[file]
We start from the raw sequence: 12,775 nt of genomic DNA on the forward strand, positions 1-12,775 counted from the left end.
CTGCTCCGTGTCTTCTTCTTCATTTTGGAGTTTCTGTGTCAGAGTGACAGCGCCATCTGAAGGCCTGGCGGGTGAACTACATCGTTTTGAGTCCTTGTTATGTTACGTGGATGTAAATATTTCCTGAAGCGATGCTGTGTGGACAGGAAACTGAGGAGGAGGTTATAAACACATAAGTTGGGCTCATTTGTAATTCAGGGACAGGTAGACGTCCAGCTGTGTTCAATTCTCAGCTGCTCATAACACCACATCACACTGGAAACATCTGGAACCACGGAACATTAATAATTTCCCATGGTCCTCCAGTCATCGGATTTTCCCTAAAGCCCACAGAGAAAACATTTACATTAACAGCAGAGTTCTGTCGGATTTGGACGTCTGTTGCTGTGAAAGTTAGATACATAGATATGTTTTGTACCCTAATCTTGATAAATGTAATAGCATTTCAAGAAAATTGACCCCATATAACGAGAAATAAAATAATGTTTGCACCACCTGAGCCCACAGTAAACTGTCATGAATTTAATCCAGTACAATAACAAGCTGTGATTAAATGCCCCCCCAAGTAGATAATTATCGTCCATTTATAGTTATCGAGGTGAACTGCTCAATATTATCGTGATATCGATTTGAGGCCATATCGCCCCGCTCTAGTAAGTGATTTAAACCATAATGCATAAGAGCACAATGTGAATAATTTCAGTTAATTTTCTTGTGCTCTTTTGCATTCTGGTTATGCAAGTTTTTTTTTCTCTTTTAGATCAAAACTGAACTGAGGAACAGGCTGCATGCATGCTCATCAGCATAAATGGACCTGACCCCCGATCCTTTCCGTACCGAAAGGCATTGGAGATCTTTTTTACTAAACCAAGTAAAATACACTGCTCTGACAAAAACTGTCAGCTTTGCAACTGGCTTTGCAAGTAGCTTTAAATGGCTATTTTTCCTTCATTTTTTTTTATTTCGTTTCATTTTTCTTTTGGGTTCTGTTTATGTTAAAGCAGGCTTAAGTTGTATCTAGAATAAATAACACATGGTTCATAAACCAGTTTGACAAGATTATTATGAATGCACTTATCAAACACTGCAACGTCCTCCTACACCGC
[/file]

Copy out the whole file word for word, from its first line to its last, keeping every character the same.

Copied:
We start from the raw sequence: 12,775 nt of genomic DNA on the forward strand, positions 1-12,775 counted from the left end.
CTGCTCCGTGTCTTCTTCTTCATTTTGGAGTTTCTGTGTCAGAGTGACAGCGCCATCTGAAGGCCTGGCGGGTGAACTACATCGTTTTGAGTCCTTGTTATGTTACGTGGATGTAAATATTTCCTGAAGCGATGCTGTGTGGACAGGAAACTGAGGAGGAGGTTATAAACACATAAGTTGGGCTCATTTGTAATTCAGGGACAGGTAGACGTCCAGCTGTGTTCAATTCTCAGCTGCTCATAACACCACATCACACTGGAAACATCTGGAACCACGGAACATTAATAATTTCCCATGGTCCTCCAGTCATCGGATTTTCCCTAAAGCCCACAGAGAAAACATTTACATTAACAGCAGAGTTCTGTCGGATTTGGACGTCTGTTGCTGTGAAAGTTAGATACATAGATATGTTTTGTACCCTAATCTTGATAAATGTAATAGCATTTCAAGAAAATTGACCCCATATAACGAGAAATAAAATAATGTTTGCACCACCTGAGCCCACAGTAAACTGTCATGAATTTAATCCAGTACAATAACAAGCTGTGATTAAATGCCCCCCCAAGTAGATAATTATCGTCCATTTATAGTTATCGAGGTGAACTGCTCAATATTATCGTGATATCGATTTGAGGCCATATCGCCCCGCTCTAGTAAGTGATTTAAACCATAATGCATAAGAGCACAATGTGAATAATTTCAGTTAATTTTCTTGTGCTCTTTTGCATTCTGGTTATGCAAGTTTTTTTTTCTCTTTTAGATCAAAACTGAACTGAGGAACAGGCTGCATGCATGCTCATCAGCATAAATGGACCTGACCCCCGATCCTTTCCGTACCGAAAGGCATTGGAGATCTTTTTTACTAAACCAAGTAAAATACACTGCTCTGACAAAAACTGTCAGCTTTGCAACTGGCTTTGCAAGTAGCTTTAAATGGCTATTTTTCCTTCATTTTTTTTTATTTCGTTTCATTTTTCTTTTGGGTTCTGTTTATGTTAAAGCAGGCTTAAGTTGTATCTAGAATAAATAACACATGGTTCATAAACCAGTTTGACAAGATTATTATGAATGCACTTATCAAACACTGCAACGTCCTCCTACACCGC